Bacillus anthracis, the causative agent of anthrax, was utilized as a bioterrorism agent in 2001 when spores were distributed via the U.S. postal system. In responding to this event, the Federal Bureau of Investigation used traditional bacterial culture viability assays to ascertain the extent of contamination of the postal facilities within 24 to 48 h of environmental sample acquisition. Here, we describe a low-complexity, second-generation reporter phage assay for the rapid detection of viableB. anthracis spores in environmental samples. The assay uses an engineered B. anthracis reporter phage (Wβ::luxAB-2) which transduces bioluminescence to infected cells. To facilitate low-level environmental detection and maximize the signal response, expression of luxABin an earlier version of the reporter phage (Wβ::luxAB-1) was optimized. These alterations prolonged signal kinetics, increased light output, and improved assay sensitivity. Using Wβ::luxAB-2, detection of B. anthracis spores was 1 CFU in 8 h from pure cultures and as low as 10 CFU/g in sterile soil but increased to 10(5)CFU/g in unprocessed soil due to an unstable signal and the presence of competing bacteria. Inclusion of semiselective medium, mediated by a phage-expressed antibiotic resistance gene, maintained signal stability and enabled the detection of 10(4)CFU/g in 6 h. The assay does not require spore extraction and relies on the phage infecting germinating cells directly in the soil sample. This reporter phage displays promise for the rapid detection of low levels of spores on clean surfaces and also in grossly contaminated environmental samples from complex matrices such as soils.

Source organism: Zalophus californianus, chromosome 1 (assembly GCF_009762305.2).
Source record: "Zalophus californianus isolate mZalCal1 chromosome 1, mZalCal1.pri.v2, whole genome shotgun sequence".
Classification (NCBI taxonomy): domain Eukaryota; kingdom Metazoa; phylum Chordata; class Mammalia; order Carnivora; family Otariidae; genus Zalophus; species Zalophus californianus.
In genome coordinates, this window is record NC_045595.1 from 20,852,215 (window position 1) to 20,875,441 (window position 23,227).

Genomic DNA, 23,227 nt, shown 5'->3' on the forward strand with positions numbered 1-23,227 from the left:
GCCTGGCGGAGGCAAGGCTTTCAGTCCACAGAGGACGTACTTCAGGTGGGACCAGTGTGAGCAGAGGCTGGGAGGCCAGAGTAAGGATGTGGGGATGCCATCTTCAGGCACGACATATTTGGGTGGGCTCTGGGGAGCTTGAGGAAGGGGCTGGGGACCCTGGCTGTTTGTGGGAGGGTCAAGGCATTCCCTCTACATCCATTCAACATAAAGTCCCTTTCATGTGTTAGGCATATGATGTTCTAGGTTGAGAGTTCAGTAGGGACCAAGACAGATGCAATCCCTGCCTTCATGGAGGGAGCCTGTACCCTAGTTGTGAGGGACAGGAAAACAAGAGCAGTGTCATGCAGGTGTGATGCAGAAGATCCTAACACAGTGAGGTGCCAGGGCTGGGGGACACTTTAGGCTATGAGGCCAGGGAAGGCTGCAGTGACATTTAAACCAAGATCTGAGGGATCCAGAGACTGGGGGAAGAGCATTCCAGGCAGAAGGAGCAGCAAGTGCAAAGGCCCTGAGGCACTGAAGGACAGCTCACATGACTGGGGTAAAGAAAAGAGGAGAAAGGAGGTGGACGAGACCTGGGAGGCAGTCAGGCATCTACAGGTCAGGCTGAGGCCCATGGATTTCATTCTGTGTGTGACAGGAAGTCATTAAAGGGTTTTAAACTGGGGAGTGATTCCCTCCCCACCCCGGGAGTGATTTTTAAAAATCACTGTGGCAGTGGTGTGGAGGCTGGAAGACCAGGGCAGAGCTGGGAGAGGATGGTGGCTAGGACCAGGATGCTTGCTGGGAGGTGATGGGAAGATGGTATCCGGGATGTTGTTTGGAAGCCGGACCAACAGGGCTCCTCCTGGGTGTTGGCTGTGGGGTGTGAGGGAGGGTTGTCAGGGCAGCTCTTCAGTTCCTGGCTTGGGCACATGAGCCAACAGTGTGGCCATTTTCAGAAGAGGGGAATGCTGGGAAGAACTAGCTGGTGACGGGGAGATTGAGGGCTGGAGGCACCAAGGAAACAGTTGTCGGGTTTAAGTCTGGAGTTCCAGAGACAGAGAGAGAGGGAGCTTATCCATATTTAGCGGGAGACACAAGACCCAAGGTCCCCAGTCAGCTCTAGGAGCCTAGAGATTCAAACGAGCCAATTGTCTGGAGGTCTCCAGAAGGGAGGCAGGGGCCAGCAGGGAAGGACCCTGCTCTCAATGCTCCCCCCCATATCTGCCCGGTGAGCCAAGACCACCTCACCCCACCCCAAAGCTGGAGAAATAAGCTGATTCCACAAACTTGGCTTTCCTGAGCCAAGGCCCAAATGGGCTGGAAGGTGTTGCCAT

13. Automated thermochemolysis reactor for detection of Bacillus anthracis endospores by gas chromatography–mass spectrometry

    Energy Technology Data Exchange (ETDEWEB)

    Li, Dan [Department of Chemistry and Biochemistry, Brigham Young University, Provo, UT 84602 (United States); Rands, Anthony D.; Losee, Scott C. [Torion Technologies, American Fork, UT 84003 (United States); Holt, Brian C. [Department of Statistics, Brigham Young University, Provo, UT 84602 (United States); Williams, John R. [Department of Chemistry and Biochemistry, Brigham Young University, Provo, UT 84602 (United States); Lammert, Stephen A. [Torion Technologies, American Fork, UT 84003 (United States); Robison, Richard A. [Department of Microbiology and Molecular Biology, Brigham Young University, Provo, UT 84602 (United States); Tolley, H. Dennis [Department of Statistics, Brigham Young University, Provo, UT 84602 (United States); Lee, Milton L., E-mail: milton_lee@byu.edu [Department of Chemistry and Biochemistry, Brigham Young University, Provo, UT 84602 (United States)

    2013-05-02